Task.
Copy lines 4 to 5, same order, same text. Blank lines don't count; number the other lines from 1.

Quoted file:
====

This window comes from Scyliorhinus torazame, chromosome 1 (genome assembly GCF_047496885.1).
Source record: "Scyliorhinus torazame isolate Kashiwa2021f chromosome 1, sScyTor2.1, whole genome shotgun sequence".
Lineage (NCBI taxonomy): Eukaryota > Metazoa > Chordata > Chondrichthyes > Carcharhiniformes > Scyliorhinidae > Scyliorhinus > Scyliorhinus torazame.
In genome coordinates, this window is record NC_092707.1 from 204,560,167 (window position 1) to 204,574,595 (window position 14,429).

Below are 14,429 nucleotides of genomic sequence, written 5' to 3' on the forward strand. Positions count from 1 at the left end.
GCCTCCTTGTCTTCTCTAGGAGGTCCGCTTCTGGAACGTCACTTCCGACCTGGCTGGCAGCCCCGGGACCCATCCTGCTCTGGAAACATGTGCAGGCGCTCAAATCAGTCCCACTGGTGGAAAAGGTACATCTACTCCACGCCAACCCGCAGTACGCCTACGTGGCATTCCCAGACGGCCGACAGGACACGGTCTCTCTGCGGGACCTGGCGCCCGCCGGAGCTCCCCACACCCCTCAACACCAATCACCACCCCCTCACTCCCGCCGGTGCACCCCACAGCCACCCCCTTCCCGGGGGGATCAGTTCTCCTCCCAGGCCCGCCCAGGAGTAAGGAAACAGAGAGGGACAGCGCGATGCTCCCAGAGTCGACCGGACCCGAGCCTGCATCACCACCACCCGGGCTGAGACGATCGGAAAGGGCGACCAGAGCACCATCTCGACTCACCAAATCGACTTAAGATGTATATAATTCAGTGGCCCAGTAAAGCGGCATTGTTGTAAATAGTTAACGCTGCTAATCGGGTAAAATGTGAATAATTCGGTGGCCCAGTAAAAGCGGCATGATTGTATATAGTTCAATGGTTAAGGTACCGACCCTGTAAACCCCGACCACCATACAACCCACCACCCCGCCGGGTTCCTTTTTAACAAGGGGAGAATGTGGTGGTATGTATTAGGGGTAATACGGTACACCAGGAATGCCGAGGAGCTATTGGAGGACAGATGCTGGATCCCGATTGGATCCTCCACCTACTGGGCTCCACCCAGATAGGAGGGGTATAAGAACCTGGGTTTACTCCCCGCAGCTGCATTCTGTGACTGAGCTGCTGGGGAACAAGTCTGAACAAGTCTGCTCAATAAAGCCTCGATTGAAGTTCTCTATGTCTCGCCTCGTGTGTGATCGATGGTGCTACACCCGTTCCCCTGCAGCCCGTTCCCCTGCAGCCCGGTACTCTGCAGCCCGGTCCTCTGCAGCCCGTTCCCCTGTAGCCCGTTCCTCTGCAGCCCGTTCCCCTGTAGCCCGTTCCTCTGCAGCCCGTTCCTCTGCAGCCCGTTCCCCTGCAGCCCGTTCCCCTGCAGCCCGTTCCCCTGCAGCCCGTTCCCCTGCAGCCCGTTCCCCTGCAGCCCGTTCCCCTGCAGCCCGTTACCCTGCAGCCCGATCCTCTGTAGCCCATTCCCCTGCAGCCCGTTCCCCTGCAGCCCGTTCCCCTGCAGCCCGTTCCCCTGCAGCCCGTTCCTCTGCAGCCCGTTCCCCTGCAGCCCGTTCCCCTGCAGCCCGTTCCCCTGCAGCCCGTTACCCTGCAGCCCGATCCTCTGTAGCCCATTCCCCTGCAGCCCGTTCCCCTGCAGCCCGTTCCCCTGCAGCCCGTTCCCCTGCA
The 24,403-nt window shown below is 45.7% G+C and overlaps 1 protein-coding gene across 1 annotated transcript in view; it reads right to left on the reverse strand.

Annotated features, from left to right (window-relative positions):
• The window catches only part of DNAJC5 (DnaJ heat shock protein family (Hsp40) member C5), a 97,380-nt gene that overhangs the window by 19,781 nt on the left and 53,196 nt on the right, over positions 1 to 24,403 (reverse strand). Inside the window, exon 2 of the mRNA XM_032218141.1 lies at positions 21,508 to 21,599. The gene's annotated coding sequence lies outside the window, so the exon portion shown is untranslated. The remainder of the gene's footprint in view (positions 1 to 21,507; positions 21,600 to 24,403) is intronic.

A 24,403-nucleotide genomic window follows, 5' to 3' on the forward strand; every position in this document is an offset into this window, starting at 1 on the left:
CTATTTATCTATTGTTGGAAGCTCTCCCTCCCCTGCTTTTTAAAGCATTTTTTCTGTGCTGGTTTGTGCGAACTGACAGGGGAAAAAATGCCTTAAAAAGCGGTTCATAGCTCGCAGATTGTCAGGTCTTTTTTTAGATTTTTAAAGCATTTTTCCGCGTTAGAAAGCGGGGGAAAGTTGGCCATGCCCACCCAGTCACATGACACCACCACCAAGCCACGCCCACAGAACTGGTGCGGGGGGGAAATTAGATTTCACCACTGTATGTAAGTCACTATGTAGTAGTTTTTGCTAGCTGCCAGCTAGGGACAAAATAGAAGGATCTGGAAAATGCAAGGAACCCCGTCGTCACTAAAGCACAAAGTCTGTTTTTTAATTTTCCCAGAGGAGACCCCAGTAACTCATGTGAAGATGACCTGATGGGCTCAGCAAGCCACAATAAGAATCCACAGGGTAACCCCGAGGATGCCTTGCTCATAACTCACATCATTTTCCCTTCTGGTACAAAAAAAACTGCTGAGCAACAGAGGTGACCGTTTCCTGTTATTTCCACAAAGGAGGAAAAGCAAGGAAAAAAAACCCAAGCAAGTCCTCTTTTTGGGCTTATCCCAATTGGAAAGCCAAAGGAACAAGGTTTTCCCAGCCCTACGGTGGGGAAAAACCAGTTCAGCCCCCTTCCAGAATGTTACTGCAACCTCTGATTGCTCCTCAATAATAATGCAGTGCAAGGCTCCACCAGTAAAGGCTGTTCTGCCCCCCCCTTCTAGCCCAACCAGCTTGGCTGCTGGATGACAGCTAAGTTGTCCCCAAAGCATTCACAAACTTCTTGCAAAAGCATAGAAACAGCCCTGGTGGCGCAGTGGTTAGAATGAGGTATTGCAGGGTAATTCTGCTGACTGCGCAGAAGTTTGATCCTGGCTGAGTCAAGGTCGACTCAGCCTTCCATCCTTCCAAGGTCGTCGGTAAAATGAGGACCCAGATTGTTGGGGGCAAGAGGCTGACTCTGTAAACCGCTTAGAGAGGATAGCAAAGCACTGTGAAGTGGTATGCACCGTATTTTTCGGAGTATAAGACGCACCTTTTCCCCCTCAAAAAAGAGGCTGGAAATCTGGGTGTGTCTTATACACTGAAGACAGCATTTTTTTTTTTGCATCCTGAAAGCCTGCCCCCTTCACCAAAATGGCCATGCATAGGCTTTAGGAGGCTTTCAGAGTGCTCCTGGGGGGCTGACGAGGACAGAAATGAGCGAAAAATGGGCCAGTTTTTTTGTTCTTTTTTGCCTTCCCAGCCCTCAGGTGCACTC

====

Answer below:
In genome coordinates, this window is record NC_092707.1 from 204,560,167 (window position 1) to 204,574,595 (window position 14,429).

Below are 14,429 nucleotides of genomic sequence, written 5' to 3' on the forward strand. Positions count from 1 at the left end.